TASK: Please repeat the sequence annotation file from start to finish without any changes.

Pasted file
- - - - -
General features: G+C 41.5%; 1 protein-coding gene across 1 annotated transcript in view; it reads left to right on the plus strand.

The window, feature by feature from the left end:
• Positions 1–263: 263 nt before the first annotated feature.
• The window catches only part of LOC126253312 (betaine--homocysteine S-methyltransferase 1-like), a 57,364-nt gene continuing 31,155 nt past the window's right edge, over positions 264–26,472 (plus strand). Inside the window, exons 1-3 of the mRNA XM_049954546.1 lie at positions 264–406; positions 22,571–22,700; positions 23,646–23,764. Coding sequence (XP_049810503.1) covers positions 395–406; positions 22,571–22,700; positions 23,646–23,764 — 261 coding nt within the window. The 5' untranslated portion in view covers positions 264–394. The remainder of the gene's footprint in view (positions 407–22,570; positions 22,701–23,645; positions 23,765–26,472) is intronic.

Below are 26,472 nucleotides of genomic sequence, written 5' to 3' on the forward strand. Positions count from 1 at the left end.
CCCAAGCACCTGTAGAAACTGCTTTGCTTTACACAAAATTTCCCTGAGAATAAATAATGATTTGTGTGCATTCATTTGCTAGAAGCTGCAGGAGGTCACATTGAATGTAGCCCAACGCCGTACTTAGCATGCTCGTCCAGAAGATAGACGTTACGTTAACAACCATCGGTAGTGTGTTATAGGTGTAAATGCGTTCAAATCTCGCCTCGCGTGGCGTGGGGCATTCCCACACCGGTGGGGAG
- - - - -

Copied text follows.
General features: G+C 41.5%; 1 protein-coding gene across 1 annotated transcript in view; it reads left to right on the plus strand.

The window, feature by feature from the left end:
• Positions 1–263: 263 nt before the first annotated feature.
• The window catches only part of LOC126253312 (betaine--homocysteine S-methyltransferase 1-like), a 57,364-nt gene continuing 31,155 nt past the window's right edge, over positions 264–26,472 (plus strand). Inside the window, exons 1-3 of the mRNA XM_049954546.1 lie at positions 264–406; positions 22,571–22,700; positions 23,646–23,764. Coding sequence (XP_049810503.1) covers positions 395–406; positions 22,571–22,700; positions 23,646–23,764 — 261 coding nt within the window. The 5' untranslated portion in view covers positions 264–394. The remainder of the gene's footprint in view (positions 407–22,570; positions 22,701–23,645; positions 23,765–26,472) is intronic.

Below are 26,472 nucleotides of genomic sequence, written 5' to 3' on the forward strand. Positions count from 1 at the left end.
CCCAAGCACCTGTAGAAACTGCTTTGCTTTACACAAAATTTCCCTGAGAATAAATAATGATTTGTGTGCATTCATTTGCTAGAAGCTGCAGGAGGTCACATTGAATGTAGCCCAACGCCGTACTTAGCATGCTCGTCCAGAAGATAGACGTTACGTTAACAACCATCGGTAGTGTGTTATAGGTGTAAATGCGTTCAAATCTCGCCTCGCGTGGCGTGGGGCATTCCCACACCGGTGGGGAG